“I don’t think it’s severe enough.”

Alan Pearson, 32, Milngavie:

“I think it’s a good idea, there’s no excuse for driving and using a mobile phone.

“People will still want to do it for some reason but hopefully it’s a deterrent, especially the law that’s going to affect young drivers.

“It’s going to make it a normality that it’s a really bad thing to do.”

Around 3,600 motorists were handed penalties during a similar initiative last month.

Until yesterday, drivers previously stopped while using a mobile phone were issued with three penalty points on their licence and a £100 fine.

In more serious cases, cops also have powers to prosecute drivers for careless or dangerous driving.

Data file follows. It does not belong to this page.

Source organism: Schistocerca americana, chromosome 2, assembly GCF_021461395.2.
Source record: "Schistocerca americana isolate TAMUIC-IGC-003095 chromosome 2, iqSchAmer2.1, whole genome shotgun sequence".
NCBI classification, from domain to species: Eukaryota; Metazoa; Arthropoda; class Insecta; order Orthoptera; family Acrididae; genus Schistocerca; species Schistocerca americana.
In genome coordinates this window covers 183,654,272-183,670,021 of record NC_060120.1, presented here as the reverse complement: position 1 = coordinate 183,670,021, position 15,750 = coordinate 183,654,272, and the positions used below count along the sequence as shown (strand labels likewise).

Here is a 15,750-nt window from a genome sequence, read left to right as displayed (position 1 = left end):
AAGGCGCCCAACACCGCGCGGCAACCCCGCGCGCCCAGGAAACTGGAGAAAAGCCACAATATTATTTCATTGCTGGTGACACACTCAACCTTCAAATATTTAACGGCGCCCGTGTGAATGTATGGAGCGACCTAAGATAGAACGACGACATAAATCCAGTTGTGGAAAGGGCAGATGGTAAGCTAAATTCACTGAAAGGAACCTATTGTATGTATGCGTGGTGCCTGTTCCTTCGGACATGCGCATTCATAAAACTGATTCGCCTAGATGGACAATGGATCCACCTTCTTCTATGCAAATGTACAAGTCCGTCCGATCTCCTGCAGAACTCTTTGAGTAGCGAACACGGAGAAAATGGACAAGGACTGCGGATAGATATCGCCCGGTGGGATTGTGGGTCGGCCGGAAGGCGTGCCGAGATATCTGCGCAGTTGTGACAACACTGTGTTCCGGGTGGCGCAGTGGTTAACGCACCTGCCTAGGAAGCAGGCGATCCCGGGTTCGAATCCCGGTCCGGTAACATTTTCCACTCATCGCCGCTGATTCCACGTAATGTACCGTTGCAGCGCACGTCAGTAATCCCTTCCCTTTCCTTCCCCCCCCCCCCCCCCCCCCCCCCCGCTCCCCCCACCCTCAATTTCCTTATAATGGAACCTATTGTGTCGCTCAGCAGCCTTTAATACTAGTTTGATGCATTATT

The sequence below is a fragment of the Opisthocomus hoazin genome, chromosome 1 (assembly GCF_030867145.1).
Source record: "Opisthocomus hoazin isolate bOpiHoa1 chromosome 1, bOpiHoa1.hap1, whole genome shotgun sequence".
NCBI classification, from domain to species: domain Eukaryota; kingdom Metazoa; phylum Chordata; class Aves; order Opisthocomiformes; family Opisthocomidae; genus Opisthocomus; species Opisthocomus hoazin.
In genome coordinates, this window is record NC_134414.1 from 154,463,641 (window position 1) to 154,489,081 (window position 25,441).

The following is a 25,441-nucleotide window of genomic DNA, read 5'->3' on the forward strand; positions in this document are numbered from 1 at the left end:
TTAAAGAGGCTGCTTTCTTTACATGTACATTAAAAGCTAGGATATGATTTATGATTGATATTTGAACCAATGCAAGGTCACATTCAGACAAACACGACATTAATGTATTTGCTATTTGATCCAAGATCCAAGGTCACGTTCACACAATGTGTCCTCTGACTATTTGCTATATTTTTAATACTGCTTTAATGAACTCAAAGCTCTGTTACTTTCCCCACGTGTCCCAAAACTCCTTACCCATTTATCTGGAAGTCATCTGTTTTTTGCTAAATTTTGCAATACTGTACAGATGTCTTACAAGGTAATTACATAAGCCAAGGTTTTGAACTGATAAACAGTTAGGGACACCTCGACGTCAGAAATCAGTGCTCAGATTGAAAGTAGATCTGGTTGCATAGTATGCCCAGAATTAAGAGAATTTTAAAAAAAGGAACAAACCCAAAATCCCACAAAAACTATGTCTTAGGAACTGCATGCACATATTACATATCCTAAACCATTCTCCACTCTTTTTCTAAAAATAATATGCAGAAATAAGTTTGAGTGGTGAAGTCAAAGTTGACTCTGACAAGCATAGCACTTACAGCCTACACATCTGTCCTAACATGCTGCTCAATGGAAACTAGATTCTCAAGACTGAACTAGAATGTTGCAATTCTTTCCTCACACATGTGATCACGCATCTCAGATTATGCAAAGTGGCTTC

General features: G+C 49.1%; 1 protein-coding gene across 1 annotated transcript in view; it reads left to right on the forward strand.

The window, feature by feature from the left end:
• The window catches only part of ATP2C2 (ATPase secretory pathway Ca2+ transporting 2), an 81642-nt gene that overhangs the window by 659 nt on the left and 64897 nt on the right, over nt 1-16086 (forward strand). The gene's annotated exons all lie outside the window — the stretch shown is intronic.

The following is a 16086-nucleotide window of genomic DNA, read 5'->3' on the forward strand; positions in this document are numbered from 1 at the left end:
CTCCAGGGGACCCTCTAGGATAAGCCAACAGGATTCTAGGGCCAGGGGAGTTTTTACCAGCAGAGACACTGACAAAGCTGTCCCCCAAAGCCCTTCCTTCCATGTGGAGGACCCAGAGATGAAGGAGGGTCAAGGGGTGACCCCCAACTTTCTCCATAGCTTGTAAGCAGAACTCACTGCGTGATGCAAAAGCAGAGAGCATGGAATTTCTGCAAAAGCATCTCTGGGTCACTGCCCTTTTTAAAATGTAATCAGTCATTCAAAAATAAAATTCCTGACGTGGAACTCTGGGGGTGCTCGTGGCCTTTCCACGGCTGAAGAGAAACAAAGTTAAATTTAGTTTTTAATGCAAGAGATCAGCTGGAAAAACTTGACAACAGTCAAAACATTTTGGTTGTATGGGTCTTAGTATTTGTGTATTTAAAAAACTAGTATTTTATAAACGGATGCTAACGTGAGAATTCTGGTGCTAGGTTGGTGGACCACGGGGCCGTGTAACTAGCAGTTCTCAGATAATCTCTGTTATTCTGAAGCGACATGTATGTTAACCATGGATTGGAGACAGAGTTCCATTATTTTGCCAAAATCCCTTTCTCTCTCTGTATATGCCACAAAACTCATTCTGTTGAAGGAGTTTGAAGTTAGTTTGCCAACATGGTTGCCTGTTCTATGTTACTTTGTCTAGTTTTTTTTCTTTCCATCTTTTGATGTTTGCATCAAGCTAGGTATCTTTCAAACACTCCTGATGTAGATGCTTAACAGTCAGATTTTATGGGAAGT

Neil Greig, Director of Policy and Research at the Institute of Advanced Drivers, said the new law sends a “strong message” to drivers -- but warned imposing harsher fines was simply not enough.

He said: “It sends a strong message that mobile phone use while driving is unacceptable, but increasing the penalties won’t work.

“We need more police enforcing the law, as there have been cuts in traffic policing and people think they can get away with it.

“Employers should take measures so that people can’t be forced to use their phones in the cars for work.

“Car manufacturers and software developers should also create solutions to prevent phones from being used.”

Twenty-two people were killed and 99 seriously injured in accidents on Britain’s roads in 2015 where a motorist using a mobile was a contributory factor, latest figures show.